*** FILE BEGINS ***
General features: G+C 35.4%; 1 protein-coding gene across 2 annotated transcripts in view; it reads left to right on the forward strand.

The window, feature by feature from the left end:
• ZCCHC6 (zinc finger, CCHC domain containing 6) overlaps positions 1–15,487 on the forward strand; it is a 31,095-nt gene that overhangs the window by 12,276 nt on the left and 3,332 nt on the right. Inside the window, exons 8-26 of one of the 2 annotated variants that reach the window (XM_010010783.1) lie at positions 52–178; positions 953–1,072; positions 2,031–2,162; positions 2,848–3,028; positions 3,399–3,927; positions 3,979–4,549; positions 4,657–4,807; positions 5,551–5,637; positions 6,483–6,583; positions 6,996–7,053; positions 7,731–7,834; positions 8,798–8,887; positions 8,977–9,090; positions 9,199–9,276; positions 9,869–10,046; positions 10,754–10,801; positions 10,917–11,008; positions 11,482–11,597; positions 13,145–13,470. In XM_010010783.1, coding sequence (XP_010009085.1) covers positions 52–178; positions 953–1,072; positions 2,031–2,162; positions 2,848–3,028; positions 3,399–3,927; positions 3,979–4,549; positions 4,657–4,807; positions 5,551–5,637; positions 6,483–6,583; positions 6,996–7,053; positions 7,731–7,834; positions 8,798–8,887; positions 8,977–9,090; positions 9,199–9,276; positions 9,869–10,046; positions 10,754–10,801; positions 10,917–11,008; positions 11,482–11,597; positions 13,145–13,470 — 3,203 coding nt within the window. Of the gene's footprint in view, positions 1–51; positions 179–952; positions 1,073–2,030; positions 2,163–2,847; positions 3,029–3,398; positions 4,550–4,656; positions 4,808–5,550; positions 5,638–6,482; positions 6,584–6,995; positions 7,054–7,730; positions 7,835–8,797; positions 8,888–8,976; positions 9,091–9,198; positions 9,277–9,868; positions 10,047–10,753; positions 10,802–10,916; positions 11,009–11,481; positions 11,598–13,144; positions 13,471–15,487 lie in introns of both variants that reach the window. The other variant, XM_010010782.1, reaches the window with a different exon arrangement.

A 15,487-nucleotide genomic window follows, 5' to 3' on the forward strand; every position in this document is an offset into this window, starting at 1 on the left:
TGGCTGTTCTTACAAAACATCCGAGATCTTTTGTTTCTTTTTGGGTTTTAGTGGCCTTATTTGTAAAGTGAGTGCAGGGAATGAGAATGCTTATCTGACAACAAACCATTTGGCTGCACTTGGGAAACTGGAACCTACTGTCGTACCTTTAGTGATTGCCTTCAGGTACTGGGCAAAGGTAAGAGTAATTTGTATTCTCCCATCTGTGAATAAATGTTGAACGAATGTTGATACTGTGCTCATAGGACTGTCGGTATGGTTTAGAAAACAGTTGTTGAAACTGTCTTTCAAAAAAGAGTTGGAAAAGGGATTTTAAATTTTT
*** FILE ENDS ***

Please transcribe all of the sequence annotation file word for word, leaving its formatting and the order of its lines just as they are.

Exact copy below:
General features: G+C 35.4%; 1 protein-coding gene across 2 annotated transcripts in view; it reads left to right on the forward strand.

The window, feature by feature from the left end:
• ZCCHC6 (zinc finger, CCHC domain containing 6) overlaps positions 1–15,487 on the forward strand; it is a 31,095-nt gene that overhangs the window by 12,276 nt on the left and 3,332 nt on the right. Inside the window, exons 8-26 of one of the 2 annotated variants that reach the window (XM_010010783.1) lie at positions 52–178; positions 953–1,072; positions 2,031–2,162; positions 2,848–3,028; positions 3,399–3,927; positions 3,979–4,549; positions 4,657–4,807; positions 5,551–5,637; positions 6,483–6,583; positions 6,996–7,053; positions 7,731–7,834; positions 8,798–8,887; positions 8,977–9,090; positions 9,199–9,276; positions 9,869–10,046; positions 10,754–10,801; positions 10,917–11,008; positions 11,482–11,597; positions 13,145–13,470. In XM_010010783.1, coding sequence (XP_010009085.1) covers positions 52–178; positions 953–1,072; positions 2,031–2,162; positions 2,848–3,028; positions 3,399–3,927; positions 3,979–4,549; positions 4,657–4,807; positions 5,551–5,637; positions 6,483–6,583; positions 6,996–7,053; positions 7,731–7,834; positions 8,798–8,887; positions 8,977–9,090; positions 9,199–9,276; positions 9,869–10,046; positions 10,754–10,801; positions 10,917–11,008; positions 11,482–11,597; positions 13,145–13,470 — 3,203 coding nt within the window. Of the gene's footprint in view, positions 1–51; positions 179–952; positions 1,073–2,030; positions 2,163–2,847; positions 3,029–3,398; positions 4,550–4,656; positions 4,808–5,550; positions 5,638–6,482; positions 6,584–6,995; positions 7,054–7,730; positions 7,835–8,797; positions 8,888–8,976; positions 9,091–9,198; positions 9,277–9,868; positions 10,047–10,753; positions 10,802–10,916; positions 11,009–11,481; positions 11,598–13,144; positions 13,471–15,487 lie in introns of both variants that reach the window. The other variant, XM_010010782.1, reaches the window with a different exon arrangement.

A 15,487-nucleotide genomic window follows, 5' to 3' on the forward strand; every position in this document is an offset into this window, starting at 1 on the left:
TGGCTGTTCTTACAAAACATCCGAGATCTTTTGTTTCTTTTTGGGTTTTAGTGGCCTTATTTGTAAAGTGAGTGCAGGGAATGAGAATGCTTATCTGACAACAAACCATTTGGCTGCACTTGGGAAACTGGAACCTACTGTCGTACCTTTAGTGATTGCCTTCAGGTACTGGGCAAAGGTAAGAGTAATTTGTATTCTCCCATCTGTGAATAAATGTTGAACGAATGTTGATACTGTGCTCATAGGACTGTCGGTATGGTTTAGAAAACAGTTGTTGAAACTGTCTTTCAAAAAAGAGTTGGAAAAGGGATTTTAAATTTTT